|EXECUTIVE SUMMARY |
- TO INCREASE THE LIKELIHOOD OF BECOMING A CFO, you need a broad range of skills beyond knowing the ABCs of accounting. You must be a business strategist, think like someone on the board of directors and be familiar with technology. Don’t ignore the operations side of the business either.
- CPAs ARE PARTICULARLY WELL-SUITED to becoming CFOs and working as the CEO’s right hand. Because of their discipline and organization and their ability to present financial information appropriately and with integrity, accounting professionals make excellent CFO candidates.
- CFOs NEED CORPORATE EXPERIENCE in either the controller or treasury functions. It’s okay to move around companies to gain experience. It’s critical to keep up with continuing professional education, especially in today’s regulatory environment.
- POSITIONING YOURSELF AS A TEAM- AND CONSENSUS- builder will encourage people to trust your judgment. The CFO applicant must know how to deal with all the business departments, must understand risks and provide options for mitigating them.
- DON’T ASSUME THE CEO KNOWS you want to be CFO. Make yourself known. The CEO wants someone of impeccable integrity and loyalty. Network, develop contacts on the board and with your auditors.
|Carol Lippert Gray is a freelance writer from Morristown, New Jersey. Her e-mail address is email@example.com . |
ant to be a chief financial officer? Business experts and CFOs themselves say your first priority is to become a business strategist. You have to move from an accounting focus to see the borders of the big picture—and beyond. You have to understand all aspects of your business, from the sales goals to the marketing plan to your company’s position in the marketplace through to the strategic plan. You have to be familiar with distribution channels, public relations and all other functional silos. You have to understand the latest technology and be able to share your IT savvy with your colleagues. In other words, “You can’t rely on just knowing the ABCs of accounting,” explains Diane Albergo, manager of member career services at the Financial Executives Institute (FEI), a membership organization for CFOs and senior financial executives in Morristown, New Jersey. “You need a strong business sense.”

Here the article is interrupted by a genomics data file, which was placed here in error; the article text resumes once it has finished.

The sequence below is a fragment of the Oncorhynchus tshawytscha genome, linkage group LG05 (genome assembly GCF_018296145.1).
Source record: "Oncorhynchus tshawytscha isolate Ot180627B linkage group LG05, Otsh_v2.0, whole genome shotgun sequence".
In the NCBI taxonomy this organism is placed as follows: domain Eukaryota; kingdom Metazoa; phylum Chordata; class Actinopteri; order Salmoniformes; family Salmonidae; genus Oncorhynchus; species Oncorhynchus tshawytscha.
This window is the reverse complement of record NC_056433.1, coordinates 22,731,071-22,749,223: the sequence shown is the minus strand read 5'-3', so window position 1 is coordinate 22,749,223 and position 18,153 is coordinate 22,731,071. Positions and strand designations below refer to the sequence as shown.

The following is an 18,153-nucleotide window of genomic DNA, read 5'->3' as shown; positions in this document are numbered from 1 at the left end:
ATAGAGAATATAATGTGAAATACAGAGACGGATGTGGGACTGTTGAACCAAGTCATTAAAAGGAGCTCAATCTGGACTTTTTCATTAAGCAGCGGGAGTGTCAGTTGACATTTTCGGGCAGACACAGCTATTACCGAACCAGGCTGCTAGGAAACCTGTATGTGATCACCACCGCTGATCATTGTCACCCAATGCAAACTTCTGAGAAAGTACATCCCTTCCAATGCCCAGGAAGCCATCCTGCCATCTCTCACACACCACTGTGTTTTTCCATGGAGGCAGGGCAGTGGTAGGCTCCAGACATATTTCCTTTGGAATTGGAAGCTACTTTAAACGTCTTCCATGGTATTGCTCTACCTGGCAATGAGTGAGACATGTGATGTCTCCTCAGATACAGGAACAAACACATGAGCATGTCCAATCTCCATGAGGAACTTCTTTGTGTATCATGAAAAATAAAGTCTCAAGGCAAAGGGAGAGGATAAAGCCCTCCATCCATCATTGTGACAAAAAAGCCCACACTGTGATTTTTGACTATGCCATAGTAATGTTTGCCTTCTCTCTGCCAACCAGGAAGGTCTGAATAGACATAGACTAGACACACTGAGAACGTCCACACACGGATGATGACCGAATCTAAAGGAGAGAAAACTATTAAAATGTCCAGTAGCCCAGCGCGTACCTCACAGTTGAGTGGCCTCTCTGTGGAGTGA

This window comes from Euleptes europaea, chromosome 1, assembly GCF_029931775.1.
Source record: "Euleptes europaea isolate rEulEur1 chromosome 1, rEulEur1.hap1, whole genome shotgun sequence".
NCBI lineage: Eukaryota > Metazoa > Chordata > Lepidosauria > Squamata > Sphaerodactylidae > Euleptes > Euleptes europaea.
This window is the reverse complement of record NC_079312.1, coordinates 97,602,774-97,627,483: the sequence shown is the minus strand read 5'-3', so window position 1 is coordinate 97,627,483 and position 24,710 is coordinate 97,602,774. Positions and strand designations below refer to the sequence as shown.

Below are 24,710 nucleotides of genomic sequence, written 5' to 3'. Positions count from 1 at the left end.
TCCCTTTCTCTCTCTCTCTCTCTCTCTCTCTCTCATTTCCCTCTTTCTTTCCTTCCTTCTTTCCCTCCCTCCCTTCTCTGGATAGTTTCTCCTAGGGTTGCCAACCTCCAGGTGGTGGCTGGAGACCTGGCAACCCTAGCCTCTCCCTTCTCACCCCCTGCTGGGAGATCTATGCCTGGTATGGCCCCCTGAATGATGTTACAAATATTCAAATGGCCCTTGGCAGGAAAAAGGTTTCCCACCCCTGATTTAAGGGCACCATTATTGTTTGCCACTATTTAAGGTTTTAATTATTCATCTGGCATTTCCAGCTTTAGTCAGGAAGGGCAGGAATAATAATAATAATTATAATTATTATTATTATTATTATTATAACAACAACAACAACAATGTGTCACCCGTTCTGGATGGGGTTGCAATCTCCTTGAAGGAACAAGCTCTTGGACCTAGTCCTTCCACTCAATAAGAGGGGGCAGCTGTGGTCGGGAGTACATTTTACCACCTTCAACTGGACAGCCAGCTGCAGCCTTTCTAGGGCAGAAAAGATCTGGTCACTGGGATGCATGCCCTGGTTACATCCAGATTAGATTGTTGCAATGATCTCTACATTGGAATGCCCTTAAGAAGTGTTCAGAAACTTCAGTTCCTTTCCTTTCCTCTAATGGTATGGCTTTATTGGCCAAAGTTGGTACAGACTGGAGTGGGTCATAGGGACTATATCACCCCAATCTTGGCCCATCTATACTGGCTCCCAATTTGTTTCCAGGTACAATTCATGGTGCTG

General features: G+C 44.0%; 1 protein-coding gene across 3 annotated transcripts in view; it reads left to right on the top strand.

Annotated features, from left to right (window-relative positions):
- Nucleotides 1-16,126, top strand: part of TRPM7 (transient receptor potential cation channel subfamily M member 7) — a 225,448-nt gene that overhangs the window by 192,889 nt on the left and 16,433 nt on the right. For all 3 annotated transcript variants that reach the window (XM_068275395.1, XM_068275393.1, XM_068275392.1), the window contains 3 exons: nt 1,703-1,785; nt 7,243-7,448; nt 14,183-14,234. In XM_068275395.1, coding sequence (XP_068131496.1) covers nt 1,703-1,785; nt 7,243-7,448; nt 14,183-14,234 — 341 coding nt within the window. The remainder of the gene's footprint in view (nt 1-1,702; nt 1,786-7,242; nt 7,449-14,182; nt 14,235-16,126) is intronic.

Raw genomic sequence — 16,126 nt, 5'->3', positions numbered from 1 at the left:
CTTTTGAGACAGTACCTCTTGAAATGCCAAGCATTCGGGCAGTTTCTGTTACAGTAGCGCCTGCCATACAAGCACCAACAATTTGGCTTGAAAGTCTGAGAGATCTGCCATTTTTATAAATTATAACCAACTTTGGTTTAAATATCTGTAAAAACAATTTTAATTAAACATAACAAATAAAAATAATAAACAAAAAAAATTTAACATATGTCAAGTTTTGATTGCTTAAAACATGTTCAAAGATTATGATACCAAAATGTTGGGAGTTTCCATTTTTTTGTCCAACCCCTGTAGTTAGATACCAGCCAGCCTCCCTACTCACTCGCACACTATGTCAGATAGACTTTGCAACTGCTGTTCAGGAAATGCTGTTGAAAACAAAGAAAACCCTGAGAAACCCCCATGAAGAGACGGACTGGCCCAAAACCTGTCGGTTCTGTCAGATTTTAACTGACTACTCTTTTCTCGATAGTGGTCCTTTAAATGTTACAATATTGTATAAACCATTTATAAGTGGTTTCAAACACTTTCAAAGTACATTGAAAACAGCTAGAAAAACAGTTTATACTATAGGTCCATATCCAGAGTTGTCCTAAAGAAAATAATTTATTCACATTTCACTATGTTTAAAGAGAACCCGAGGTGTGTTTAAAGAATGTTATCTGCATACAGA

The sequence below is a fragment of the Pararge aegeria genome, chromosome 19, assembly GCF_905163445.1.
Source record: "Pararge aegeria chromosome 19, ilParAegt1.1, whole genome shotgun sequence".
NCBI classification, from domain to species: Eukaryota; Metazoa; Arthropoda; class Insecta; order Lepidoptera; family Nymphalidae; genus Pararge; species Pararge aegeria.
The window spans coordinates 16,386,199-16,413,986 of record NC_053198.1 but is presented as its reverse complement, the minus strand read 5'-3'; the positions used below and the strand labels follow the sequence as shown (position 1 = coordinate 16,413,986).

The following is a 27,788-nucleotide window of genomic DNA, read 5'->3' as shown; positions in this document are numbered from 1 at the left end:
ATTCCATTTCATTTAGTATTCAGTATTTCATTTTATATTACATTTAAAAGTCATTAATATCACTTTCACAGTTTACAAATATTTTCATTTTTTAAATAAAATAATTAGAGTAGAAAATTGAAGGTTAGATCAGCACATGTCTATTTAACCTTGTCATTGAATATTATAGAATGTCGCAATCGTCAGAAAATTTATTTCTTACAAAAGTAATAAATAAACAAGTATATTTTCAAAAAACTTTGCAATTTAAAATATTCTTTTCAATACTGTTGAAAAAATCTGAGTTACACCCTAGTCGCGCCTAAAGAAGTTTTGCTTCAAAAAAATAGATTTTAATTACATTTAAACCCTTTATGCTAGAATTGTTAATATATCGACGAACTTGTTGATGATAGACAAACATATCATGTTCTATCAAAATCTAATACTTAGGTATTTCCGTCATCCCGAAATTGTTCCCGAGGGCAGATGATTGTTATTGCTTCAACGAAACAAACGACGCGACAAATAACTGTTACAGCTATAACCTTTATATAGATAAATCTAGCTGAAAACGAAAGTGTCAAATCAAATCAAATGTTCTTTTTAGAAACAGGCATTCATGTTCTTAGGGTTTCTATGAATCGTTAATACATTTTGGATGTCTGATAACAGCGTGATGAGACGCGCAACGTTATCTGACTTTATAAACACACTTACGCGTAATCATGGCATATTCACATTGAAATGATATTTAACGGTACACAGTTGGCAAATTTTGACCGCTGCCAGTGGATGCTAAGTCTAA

|What CFOs Earn |
|Source: “Climbing the Compensation Chart” by Eric Krell in the “Just Compensation” supplement to Business Finance (Nov.00), www.businessfinancemag.com . Reprinted with permission. |
But since CFOs are made, not born, how can you increase your likelihood of becoming one—and thus being the right hand of the CEO? In addition to having excellent “soft” or “people” skills, you need extensive technical knowledge. In today’s business environment, however, the experts say there’s so much overlap between hard and soft skills it’s sometimes difficult to distinguish between them.
Perhaps that’s why Laurence Stybel, of Boston-based Stybel Peabody & Associates, Inc., an executive search firm, recommends that you begin your quest for CFO-hood by changing your own thought processes. “Start thinking like a member of the board of directors,” he advises. “You’ve proved you can think like an accountant. Most CEOs are obsessed by what their boards are thinking. Come across as someone who knows what the board wants and the CEO will think of you as a confidant.”